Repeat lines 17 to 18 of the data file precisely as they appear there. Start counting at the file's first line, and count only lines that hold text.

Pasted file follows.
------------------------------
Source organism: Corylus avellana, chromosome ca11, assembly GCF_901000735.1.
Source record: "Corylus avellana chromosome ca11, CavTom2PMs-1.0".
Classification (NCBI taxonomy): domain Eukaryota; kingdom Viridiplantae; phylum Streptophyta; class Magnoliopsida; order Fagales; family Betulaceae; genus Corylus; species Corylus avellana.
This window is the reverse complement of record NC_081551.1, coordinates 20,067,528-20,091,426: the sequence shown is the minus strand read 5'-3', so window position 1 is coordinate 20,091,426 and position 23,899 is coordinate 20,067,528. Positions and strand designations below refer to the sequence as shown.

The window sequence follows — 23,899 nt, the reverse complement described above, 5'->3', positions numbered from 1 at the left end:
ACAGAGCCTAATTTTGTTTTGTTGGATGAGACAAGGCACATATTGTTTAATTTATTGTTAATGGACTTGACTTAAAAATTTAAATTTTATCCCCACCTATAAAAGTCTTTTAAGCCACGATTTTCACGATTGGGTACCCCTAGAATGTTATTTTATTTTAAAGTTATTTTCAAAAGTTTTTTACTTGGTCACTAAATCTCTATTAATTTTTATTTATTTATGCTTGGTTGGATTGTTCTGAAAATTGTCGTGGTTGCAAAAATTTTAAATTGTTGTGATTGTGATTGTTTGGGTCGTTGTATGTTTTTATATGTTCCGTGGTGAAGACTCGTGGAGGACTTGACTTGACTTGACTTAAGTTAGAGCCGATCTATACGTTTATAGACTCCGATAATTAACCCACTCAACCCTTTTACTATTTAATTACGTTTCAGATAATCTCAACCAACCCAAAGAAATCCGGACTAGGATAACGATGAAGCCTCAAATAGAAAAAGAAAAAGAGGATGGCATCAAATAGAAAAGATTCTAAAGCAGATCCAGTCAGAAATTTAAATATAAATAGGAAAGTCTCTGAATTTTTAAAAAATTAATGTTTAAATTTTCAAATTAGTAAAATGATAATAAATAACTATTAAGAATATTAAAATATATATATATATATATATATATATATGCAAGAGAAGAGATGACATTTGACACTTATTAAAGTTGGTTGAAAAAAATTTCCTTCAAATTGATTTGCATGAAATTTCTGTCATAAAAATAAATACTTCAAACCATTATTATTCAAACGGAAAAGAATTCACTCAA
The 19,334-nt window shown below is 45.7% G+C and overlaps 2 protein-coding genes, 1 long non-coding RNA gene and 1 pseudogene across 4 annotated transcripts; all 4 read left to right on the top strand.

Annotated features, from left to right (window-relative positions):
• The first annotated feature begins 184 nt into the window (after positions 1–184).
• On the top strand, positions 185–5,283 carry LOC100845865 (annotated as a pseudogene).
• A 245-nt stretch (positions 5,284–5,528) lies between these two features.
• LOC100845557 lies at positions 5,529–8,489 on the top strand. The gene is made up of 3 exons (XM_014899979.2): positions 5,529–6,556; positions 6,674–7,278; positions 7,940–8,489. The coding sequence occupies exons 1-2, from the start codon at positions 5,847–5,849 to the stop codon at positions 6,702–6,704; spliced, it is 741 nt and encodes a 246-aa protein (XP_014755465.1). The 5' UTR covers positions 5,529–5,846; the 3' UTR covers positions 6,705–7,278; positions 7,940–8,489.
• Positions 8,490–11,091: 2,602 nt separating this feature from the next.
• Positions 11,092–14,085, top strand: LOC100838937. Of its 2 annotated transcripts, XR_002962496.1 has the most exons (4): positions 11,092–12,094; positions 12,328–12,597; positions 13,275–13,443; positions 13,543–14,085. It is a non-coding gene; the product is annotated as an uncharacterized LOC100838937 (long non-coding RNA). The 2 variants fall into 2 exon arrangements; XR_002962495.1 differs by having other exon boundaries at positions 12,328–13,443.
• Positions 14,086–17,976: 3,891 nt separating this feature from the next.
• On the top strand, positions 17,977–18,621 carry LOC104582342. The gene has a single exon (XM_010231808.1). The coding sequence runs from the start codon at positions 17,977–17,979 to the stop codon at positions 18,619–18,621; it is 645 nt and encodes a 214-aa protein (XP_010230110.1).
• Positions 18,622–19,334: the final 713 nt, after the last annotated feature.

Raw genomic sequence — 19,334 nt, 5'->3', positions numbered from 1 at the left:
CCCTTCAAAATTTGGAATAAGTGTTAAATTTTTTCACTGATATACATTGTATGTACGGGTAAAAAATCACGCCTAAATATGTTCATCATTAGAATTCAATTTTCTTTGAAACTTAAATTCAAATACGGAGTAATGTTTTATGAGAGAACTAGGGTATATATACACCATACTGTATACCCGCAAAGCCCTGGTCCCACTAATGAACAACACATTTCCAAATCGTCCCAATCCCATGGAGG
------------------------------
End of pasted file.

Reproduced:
• Positions 18,622–19,334: the final 713 nt, after the last annotated feature.

Raw genomic sequence — 19,334 nt, 5'->3', positions numbered from 1 at the left: